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This question already has an answer here:

Please give a basic explanation of how commercial aviation traffic is routed for readers without any foreknowledge:

  • Can commercial aircraft only follow airways like cars on highways ?
  • Or are airlines free to choose a straight line between airports (excluding probhibited and restricted airspace) ?
  • Or is it a mix of both ? If so:
    • When must airliners follow airways ?
    • And when are they permitted to leave them (absent emergency) ?
  • What differences (if any) are there between traffic over sea and over land ?
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marked as duplicate by Zach Lipton, Pondlife, fooot, Ralph J, Jan Hudec Dec 20 '18 at 18:01

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    $\begingroup$ My experience is a bit dated having retired in 1999, but even back then, once we got going, it was common practice to "request direct xxxxxx" where xxxxx was a fix you knew from previous experience was likely to be approved. Approval was usually granted subject to traffic. If it was the middle of the night (flying freight) and the en route controller wasn't working a lot of traffic and sectors had been combined, you could usually expect the request to be approved. $\endgroup$ – Terry Dec 20 '18 at 1:34
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Commercial airliners generally fly IFR as such they do what ATC tells them to do. They are not free to chose their own path. The airway system in the USA and elsewhere on the globe stems from the pre-GPS era when VOR's and other ground based nav aids were the predominant method of navigation. Airways tend to be either between VOR's or between points you can triangulate with a VOR. The system was built around this idea of traffic routing and in the GPS days it has simply stuck. As the FAA shuts down VOR's slowly some of the airways remain and seem a bit arbitrary but GPS allows us to follow them easily.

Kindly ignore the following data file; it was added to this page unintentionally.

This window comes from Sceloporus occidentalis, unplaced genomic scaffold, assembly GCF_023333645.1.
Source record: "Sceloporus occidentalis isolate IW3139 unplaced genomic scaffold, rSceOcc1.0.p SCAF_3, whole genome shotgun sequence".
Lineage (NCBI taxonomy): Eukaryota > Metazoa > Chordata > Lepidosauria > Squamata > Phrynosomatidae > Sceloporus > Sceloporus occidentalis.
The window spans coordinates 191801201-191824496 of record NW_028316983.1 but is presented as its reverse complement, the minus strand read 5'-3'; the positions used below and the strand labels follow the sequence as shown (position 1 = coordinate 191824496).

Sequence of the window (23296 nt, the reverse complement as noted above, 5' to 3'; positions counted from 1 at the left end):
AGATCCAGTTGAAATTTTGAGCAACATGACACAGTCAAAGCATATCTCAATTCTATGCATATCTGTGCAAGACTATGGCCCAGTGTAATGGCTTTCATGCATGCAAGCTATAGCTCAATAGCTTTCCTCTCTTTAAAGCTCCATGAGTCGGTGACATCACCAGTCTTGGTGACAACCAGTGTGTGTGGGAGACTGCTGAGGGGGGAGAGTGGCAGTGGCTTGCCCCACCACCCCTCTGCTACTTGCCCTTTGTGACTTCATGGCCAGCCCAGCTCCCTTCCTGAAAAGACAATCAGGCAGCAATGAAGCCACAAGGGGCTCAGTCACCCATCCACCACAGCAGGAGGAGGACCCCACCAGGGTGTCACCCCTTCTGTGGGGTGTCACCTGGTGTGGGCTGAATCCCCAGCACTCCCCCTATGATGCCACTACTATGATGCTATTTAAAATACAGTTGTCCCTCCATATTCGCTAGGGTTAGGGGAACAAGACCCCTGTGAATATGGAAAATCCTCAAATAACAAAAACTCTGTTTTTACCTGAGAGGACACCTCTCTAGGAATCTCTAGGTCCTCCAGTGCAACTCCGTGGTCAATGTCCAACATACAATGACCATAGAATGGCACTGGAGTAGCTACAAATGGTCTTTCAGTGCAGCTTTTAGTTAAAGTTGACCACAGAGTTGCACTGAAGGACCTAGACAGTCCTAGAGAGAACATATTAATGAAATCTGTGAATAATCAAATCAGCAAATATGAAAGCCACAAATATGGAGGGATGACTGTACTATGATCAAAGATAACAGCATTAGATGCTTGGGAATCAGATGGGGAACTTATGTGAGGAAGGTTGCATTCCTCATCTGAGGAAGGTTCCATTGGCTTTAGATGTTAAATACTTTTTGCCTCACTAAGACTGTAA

The FAA has a brief on it here.

Broadly speaking aircraft can request a deviation for weather or other inflight issues like turbulence but aside from that courses are followed as they are assigned.

The FAA has discussed routing directly but until the nextGen system is in place its likely not going to be a widespread reality.

What differences (if any) are there between traffic over sea and over land?

At least over the Atlantic there is the North Atlantic track which is a set of predefined routes. Since there is no ATC over the ocean aircraft do a certain amount of self regulating.

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IFR aircraft (which will include nearly all commercial flights) must follow whatever clearance they are given. The clearance will generally match the flight plan they filed except for some minor vectoring at each end, though it may be amended in the air by ATC, e.g. to deal with weather or conflicting traffic.

So, it really comes down to the flight plan they asked for, which may not be "direct" along the great circle route due to trying to catch better winds, avoiding known weather, avoiding flying through certain airspace or staying within a certain distance of land. If there are convenient airways that approximate the route desired (and there often are), those can be used and are more likely to be approved, but they can also request their own routes and see what they get.

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